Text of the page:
How can you determine if an individual has previously been infected with Dengue?

As with any other viral infection, the principal methods are direct detection of the virus or detection of antibodies generated in response to viral infection.

Direct detection is done by detecting viral proteins or nucleic acids (DNA or RNA). Because nucleic acids can be amplified by PCR and similar technologies, these tests are usually the most sensitive.

But they are effective for only a limited window of time. As our bodies clear out the acute viral infection, the level of virus in the blood drops to zero. As this chart from the CDC shows, the blood level of dengue virus becomes undetectable within a week:

From Laboratory Guidance and Diagnostic Testing

But the levels of antibody (IgM and IgG) rise and persist for much longer. Tests that detect antibody responses are known as serology tests. They use a virus or viral protein to capture and detect anti-viral antibodies from the blood.

Although the CDC chart above implies that IgG serology tests attain 100% sensitivity, this is a bit too optimistic. A fairly extensive WHO study showed that ELISA tests (which take hours and have to be performed in a lab) have sensitivities of 65–98%. Rapid tests, which can be performed in low-resource clinics near patients, have sensitivities of 20–98%.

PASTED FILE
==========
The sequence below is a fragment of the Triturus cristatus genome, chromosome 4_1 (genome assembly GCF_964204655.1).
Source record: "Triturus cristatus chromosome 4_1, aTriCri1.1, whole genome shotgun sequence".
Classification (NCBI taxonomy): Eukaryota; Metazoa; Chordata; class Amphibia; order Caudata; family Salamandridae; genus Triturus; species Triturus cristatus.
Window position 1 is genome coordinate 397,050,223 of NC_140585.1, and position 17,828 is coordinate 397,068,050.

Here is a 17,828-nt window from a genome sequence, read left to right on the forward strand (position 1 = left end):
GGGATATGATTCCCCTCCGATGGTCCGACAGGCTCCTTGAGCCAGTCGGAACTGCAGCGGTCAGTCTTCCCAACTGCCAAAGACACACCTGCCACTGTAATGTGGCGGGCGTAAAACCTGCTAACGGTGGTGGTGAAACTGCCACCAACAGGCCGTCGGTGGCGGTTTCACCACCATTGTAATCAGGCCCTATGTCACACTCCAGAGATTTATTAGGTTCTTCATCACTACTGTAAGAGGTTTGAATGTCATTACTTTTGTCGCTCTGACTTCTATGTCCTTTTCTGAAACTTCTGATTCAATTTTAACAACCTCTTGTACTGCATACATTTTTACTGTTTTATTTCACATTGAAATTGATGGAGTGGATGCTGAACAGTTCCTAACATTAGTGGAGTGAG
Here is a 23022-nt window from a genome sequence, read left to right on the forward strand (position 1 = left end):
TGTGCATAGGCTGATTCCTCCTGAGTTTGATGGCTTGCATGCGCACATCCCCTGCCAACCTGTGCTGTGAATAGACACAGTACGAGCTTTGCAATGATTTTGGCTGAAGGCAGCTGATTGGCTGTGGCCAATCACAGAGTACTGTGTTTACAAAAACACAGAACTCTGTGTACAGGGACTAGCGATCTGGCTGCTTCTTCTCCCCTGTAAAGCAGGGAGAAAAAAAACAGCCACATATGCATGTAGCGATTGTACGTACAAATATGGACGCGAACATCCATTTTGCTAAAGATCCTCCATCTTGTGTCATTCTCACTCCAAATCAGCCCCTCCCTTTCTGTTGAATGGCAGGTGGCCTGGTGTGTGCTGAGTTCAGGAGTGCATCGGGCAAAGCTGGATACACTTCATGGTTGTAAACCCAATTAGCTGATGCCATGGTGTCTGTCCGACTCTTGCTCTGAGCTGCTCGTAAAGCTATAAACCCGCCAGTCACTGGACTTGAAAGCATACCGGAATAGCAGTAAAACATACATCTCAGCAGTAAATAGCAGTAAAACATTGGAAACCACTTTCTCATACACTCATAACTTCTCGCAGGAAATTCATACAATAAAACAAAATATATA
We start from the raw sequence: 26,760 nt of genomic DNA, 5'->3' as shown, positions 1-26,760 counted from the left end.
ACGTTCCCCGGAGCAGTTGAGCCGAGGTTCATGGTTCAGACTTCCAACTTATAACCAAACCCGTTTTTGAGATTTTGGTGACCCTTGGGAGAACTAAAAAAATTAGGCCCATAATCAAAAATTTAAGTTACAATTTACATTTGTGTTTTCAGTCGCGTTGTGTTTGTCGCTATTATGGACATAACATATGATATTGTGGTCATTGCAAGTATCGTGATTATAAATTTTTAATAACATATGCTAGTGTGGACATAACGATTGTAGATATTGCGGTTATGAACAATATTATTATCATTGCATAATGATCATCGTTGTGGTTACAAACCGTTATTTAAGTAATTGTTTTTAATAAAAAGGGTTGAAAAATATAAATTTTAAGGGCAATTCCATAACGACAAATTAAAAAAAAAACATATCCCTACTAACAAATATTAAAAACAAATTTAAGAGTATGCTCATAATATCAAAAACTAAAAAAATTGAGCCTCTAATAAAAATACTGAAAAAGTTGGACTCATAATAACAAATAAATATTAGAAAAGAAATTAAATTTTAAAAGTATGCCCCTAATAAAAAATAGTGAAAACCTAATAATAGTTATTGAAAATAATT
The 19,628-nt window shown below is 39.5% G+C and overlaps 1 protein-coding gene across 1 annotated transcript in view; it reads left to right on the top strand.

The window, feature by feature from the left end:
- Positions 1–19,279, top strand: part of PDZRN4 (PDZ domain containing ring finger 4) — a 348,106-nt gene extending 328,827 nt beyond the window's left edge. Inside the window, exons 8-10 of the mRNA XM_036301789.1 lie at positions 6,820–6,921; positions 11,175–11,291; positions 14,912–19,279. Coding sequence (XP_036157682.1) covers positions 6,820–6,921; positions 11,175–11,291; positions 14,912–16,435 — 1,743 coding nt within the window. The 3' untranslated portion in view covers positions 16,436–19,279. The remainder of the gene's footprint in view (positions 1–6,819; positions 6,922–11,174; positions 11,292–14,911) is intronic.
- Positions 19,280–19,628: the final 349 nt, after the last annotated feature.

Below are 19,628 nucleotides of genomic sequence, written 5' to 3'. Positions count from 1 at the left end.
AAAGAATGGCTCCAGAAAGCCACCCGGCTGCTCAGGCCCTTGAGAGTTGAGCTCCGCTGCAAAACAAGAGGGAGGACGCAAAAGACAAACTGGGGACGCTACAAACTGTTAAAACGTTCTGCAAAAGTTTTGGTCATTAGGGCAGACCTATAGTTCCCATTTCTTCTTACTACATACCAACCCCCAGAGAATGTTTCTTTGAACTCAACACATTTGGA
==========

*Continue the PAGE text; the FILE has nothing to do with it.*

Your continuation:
All of the tests have poor or mediocre specificities, meaning they have false-positive rates of 2–25%. As is usual in diagnostics, the most sensitive tests are the least specific and vice-versa. Overall accuracies of the tests are no better than 85%. Previous infections with malaria or other flaviviruses (the class of virus to which Dengue belongs, along with Zika, West Nile, and Yellow Fever) are a principal cause of cross-reaction.

Why does this matter? We still don’t have a good vaccine for Dengue, and the number of virus serotypes and the incidence of infection is steadily spreading:

From Global spread of dengue virus types: mapping the 70 year history

It appears that prior infection history affects vaccine safety and efficacy: If you haven’t had dengue infection, don’t use our vaccine, drug company warns

Vaccines are an unusual medicine in that they are given to healthy people. The level of risk that is acceptable for a vaccine is much much lower than for other medicines.

Now think about those Dengue tests. They have a 10% false-positive rate. If you try to identify people who will benefit from your vaccine – those who have already had Dengue – by testing them, you will get a lot of positive results from folks who never had it. Maybe even a majority. There’s a good chance that even with conscientious screening of vaccine candidates, the vaccine will do more harm than good.

That sucks. This is one of the reasons that vaccine development is such a difficult (and often unprofitable) business.